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Firefighter training can begin in high school
If Yuma Union High School District students want to be involved in the Yuma Fire Department's Cooperative Education program, they have to start taking steps as freshmen to make sure they can qualify to apply for the program as a senior.
Lorie Honeycutt, with the Career and Technical Education (CTE) program at YUHSD, said that for several years, YFD has invested time and funds into educating students at the high school level to help them determine if they want to pursue a career in firefighting after graduation. YFD training captain Chris Flores, also an instructor for the Fire Academy through Arizona Western College, teaches the high school Cooperative Education Program.
Honeycutt said that because Yuma County is the only county in the state without a Joint Technical Education District (JTED), students are required to enroll in two years of a different CTE program before applying to be in the firefighting co-op program during their senior year. A JTED is an independent school district specifically established to offer and fund career and technical education programs.
Without the funding of a JTED, she said, YUHSD does not offer a firefighting CTE program to accompany the senior year cooperative education firefighting internship program.
“For example, I have two kids at Kofa, one is a concentrator in construction and the other in automotive. Just because we don't have a (firefighting CTE program) at the high schools, we still try to make accommodations for those kids and this is how we do it.”
The first portion of the firefighting program at the high school consists of academic work in the classroom.
“The high school students use the same book that they use at the collegiate level so it gives the kids a step ahead,” said Honeycutt.
The second portion of the year, students are assigned to a fire station to work alongside a mentor firefighter for their internship.
“Chris Flores tells the parents that he won't let them go out on a ride until they're prepared and ready. They have to follow protocol because it means their lives,” she said. “The students get to wear city of Yuma firefighting uniforms, so they have to abide by all the rules that they do.”
Students are required to work a minimum of 15 hours a week during the internship portion of the program. “Many of them put in a lot more time than that, sometimes we have to make them go home,” Honeycutt said.
Mike Erfert, spokesman for the Yuma Fire Department, said that every year they ask the firefighters for volunteers to work with the kids as mentors.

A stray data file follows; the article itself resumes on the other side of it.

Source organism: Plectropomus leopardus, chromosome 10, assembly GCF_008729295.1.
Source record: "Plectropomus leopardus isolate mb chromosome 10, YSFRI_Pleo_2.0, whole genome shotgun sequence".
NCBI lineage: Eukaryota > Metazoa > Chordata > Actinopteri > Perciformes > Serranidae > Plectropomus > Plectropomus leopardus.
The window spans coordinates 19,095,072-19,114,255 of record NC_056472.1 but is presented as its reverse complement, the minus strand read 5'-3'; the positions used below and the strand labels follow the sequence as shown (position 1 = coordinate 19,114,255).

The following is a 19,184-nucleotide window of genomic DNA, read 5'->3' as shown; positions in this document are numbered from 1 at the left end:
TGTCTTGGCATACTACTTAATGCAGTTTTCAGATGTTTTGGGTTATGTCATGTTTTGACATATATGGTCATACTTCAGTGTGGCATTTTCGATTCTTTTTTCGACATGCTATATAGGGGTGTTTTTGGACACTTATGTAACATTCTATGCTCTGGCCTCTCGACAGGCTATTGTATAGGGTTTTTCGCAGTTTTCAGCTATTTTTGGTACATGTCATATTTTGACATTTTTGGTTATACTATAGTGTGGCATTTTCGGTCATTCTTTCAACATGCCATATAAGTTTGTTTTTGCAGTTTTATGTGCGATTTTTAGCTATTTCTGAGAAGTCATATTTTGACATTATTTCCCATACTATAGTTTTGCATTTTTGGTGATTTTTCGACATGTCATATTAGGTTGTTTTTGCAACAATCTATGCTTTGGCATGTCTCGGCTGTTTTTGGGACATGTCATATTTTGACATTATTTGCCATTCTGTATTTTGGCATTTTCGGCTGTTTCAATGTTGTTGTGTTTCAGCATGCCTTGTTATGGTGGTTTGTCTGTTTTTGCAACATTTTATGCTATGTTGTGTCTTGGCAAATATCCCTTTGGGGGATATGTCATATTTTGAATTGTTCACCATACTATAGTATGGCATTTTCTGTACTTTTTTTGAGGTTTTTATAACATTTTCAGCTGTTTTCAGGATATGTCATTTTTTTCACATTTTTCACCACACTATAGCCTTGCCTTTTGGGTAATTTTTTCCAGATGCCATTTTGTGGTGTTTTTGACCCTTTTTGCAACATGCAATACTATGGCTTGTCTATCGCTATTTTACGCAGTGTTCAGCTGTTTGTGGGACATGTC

“It gives our people a chance to give back to the community, other than the usual way that first responders do ... It also helps us to grow our department for the future and it helps young people to decide on career paths. Whether the fire service is something they want to pursue or emergency medical, they can go right out into AWC's two-semester Fire Academy and it's right here in town where they can take advantage of it.”
Of the applications submitted by high students, only nine are admitted into the high school firefighting program, said Honeycutt. Students are required to maintain their grades, submit a resume and application online and also interview.
This year there are two students from Cibola High, two from Kofa High, two from Gila Ridge High and three from Yuma High in the program. The program is open to students at all YUHSD campuses as well as homeschooled students.
For students who apply and don't make it into the firefighting program their senior year, Honeycutt said, they work to make sure students can find an internship in a similar field.
“We would still work to find them positions. I had a young lady who wasn't quite sure she wanted to be a firefighter and she was waffling between YFD, Yuma Police Department and Border Patrol so we had her interview at all three and she actually ended up in an administrative assistant position at the fire department for her senior year and now she's in the Fire Academy at AWC.”
Honeycutt added, “Whatever career path they are interested in, we want them to intern in that area so that they don't waste thousands of dollars in college finding out that they don't want to do something.”
Students in the firefighting program also have the opportunity to compete at the local, state and national level in SkillsUSA competitions. Last year Ty Fritz, Trey Vickers and Noe Marquez placed 12th at the 2012 SkillsUSA National Championships in Kansas City, Mo., in the firefighting category.
For a full list of CTE and Cooperative Education programs at YUHSD, visit www.yumaunion.org, hover over the “Welcome” tab and click on “CTE Course Descriptions” to download the PDF file.
To get involved in any CTE program, students or parents can call the CTE office and ask for Honeycutt at 502-4680.